“Do a project, it will be fun!” they say… whoever they are. Every year in January the idea of “doing a project” idea comes up for most photographers and every year I’ve started one… Every year until 2018, I had never finished a single one.

So what was different with 2018?

I’m not entirely sure, maybe because it was done on film. Yes, a complete 52-roll project! I still can’t believe I actually accomplished it, but the one thing I took away from the project was how much I grew as a photographer. I learned how to develop and scan my own work, I learned that taking a camera with me everywhere was not hard to do and I learned to take the shot even if it’s not magazine- or gallery-quality material (snapshots can be family treasures, too).

Maybe the learning kept me going and the personal growth kept my project alive?

Ok, so now what? What is next? Maybe I could do a project with friends? That is a problem because nobody I know in real life shoots film in my area (rural Alberta, Canada). However, I can find lots of like-minded people online. With today’s technology, the miles bring us closer and the distance isn’t an issue. Look at the growing online film community, it’s pretty amazing.

When January rolled around I put the idea out in the Negative Positives Facebook group hoping that a couple of people would want to join me in shooting a project I’d had in mind for some time: The Frugal Film Project. Never in my wildest dreams would have I guessed that we would end up a group of sixteen around the globe.

We started out as acquaintances in January, it is now April and we have become friends, sharing things from how our days have gone, the weather and of course, other photo gear and processes we are interested in trying or learning. It has also provided a place to talk about our photography… It is a small but diverse group, with members spanning the globe, different gear, film stocks and processing, even some alternative processing. They are an insanely talented group of people! So what is this mysterious project and how was it born?

The Frugal Film Project is aimed at every photographer, from those on a budget, those just starting out shooting film and those who just want a challenge. I once read something David DuChemin wrote and the quote stuck with me, actually it made me think a lot: “It is not about the gear.” and “Shoot an old Pentax Spotmatic and one B&W film for a year and see what happens.”

Now I know David shoots digital these days… but that quote really hit me. He was entirely correct, it is not the camera that makes the image, it is the photographer. The camera is just the tool they use to do so. Those thoughts were a little bit of the inspiration for the Frugal Film Project, the other was I have quite a few “cheap” film cameras and some of them totally blow me away with the quality of the images they produce.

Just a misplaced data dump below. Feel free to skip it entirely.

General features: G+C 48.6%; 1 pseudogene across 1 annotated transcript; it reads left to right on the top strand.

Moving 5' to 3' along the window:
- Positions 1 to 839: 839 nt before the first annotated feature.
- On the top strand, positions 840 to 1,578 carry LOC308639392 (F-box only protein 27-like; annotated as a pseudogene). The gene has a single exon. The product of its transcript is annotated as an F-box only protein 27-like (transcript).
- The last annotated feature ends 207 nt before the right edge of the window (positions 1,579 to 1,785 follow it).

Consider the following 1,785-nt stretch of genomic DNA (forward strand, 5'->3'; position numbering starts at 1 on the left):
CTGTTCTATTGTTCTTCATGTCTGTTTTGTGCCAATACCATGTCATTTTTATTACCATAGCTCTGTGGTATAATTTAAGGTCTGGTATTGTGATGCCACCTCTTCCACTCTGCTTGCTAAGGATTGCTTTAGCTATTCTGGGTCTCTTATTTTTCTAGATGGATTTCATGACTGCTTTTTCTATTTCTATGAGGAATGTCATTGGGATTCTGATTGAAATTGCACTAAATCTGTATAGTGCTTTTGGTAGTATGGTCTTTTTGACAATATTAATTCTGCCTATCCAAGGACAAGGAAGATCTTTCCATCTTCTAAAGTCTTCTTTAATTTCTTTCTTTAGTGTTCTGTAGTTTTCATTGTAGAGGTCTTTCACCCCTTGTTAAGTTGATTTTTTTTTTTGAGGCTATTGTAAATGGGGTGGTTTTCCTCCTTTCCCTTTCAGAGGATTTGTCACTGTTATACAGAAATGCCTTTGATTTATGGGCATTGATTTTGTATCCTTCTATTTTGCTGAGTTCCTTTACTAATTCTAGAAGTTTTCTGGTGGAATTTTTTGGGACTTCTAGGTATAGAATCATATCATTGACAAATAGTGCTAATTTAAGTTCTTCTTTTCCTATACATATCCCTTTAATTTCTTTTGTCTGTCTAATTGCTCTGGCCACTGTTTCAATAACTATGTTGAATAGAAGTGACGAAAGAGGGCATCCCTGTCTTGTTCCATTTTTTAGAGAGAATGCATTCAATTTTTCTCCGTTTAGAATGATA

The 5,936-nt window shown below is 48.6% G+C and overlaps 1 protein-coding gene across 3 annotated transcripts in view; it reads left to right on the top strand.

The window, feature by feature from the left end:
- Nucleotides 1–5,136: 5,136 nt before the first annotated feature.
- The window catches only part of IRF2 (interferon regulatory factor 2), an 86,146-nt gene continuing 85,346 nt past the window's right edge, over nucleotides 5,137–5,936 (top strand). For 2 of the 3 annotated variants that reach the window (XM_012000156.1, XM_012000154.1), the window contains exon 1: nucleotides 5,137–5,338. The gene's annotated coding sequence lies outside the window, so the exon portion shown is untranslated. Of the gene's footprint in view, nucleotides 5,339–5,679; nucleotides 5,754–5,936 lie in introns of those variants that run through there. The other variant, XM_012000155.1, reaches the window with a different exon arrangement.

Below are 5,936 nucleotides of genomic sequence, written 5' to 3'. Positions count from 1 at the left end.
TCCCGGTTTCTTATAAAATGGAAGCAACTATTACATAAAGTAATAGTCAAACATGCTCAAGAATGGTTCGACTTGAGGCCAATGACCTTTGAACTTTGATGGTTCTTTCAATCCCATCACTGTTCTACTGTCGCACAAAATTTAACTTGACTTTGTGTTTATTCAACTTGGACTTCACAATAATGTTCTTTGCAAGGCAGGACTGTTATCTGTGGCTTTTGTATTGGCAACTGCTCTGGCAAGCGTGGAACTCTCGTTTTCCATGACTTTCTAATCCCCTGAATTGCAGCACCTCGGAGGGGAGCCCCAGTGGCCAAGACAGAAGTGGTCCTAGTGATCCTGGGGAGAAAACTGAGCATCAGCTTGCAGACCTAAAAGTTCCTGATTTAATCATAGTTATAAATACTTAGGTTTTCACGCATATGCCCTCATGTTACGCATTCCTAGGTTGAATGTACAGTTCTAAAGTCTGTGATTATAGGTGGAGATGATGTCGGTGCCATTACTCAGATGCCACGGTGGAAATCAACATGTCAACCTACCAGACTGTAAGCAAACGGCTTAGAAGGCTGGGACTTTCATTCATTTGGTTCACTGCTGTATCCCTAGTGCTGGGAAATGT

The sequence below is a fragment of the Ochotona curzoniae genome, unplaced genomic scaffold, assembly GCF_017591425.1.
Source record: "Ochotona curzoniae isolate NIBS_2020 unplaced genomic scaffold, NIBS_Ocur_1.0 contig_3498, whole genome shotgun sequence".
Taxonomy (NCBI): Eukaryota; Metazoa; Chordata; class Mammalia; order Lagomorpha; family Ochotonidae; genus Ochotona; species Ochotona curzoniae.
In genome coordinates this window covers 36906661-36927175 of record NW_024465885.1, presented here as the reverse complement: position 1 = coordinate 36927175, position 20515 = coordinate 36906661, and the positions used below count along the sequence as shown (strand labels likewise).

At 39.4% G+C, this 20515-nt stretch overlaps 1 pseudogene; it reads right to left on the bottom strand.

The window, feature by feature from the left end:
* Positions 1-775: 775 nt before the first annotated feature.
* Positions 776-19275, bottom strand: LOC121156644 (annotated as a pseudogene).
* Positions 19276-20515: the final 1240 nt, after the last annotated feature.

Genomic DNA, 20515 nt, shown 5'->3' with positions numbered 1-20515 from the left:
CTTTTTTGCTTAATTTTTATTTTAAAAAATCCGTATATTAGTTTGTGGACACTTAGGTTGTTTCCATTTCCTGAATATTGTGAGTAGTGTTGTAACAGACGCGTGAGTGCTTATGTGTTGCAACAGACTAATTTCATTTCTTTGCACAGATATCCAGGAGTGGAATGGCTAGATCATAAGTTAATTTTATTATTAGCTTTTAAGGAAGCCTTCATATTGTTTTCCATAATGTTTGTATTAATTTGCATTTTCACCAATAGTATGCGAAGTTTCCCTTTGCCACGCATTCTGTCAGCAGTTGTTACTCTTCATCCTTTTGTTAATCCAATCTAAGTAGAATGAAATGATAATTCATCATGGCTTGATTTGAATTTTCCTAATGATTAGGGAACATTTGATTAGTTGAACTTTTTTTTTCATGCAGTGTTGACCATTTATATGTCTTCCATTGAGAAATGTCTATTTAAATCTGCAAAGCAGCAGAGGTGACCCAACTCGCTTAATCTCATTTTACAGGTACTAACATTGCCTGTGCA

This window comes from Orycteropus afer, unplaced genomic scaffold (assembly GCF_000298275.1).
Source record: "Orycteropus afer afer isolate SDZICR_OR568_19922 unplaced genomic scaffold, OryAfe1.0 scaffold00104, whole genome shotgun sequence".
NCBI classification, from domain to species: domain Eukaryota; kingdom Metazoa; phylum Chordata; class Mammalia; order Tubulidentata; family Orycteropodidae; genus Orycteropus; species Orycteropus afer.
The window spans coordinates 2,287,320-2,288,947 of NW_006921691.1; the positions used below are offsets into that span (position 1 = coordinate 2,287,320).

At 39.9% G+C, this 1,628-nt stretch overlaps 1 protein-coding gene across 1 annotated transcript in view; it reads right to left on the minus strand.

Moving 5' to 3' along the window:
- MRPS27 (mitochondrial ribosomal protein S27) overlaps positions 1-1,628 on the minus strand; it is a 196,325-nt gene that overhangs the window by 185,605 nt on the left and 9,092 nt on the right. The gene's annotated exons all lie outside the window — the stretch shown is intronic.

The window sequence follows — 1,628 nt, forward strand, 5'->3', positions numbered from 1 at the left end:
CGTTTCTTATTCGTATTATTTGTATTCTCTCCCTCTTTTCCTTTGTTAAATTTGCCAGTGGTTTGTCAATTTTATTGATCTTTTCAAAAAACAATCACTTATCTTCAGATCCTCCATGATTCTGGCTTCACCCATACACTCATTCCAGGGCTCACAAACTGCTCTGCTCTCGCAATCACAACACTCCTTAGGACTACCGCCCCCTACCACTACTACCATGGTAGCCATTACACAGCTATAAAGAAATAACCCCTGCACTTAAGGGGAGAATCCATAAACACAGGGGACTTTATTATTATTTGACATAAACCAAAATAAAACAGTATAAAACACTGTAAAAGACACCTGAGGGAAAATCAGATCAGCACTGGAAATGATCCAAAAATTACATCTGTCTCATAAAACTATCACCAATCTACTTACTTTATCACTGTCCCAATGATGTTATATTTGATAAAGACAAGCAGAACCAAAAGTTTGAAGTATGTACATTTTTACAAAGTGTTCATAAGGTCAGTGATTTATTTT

Also when I was learning to develop film I was using the cheapest Kodak 200 film I could get and found that in reality. it was a very good film. Yes, an expensive top-notch camera is nice to use, but a cheap one can also produce creative and very good work as well. So what if we set a budget and shoot that cheap gear for a year? What might we accomplish?

If a solo 52 roll project taught me so much, imagine what a project with sixteen photographers can do? What a mind blowing thought!

 

 

The “rules” for the Frugal Film Project

  • Your camera, lens and any other gear you want to use must cost under $50, including tax or shipping.
  • Your film of choice must be locally sourced, the cheapest you can find. In the event you can’t buy film locally you may buy online.
  • You must use that film for the entire project.
  • You must shoot one roll per month and the deadline for submission is the 14th of the following month.

These are the only rules!

Keeping things simple and easy is normally the best policy, plus it allows us all to be more creative and explore the limitations of our chosen gear.  Next thing to decide is how many times per week and how many photos to share. Since some of us are shooting medium format in very old cameras… we decided six images were a good number and three times a week one member of the project’s photos would be shared.

Since I already had the blog on my website that was soon going to empty after my 52 roll was complete, there was a venue ready and waiting for the project!

 

 

What some of FFP members have to say

Matt Jones says, “it’s quite interesting being restricted to one cheap camera and one cheap film, it really forces me to stretch my creative muscles in new directions.”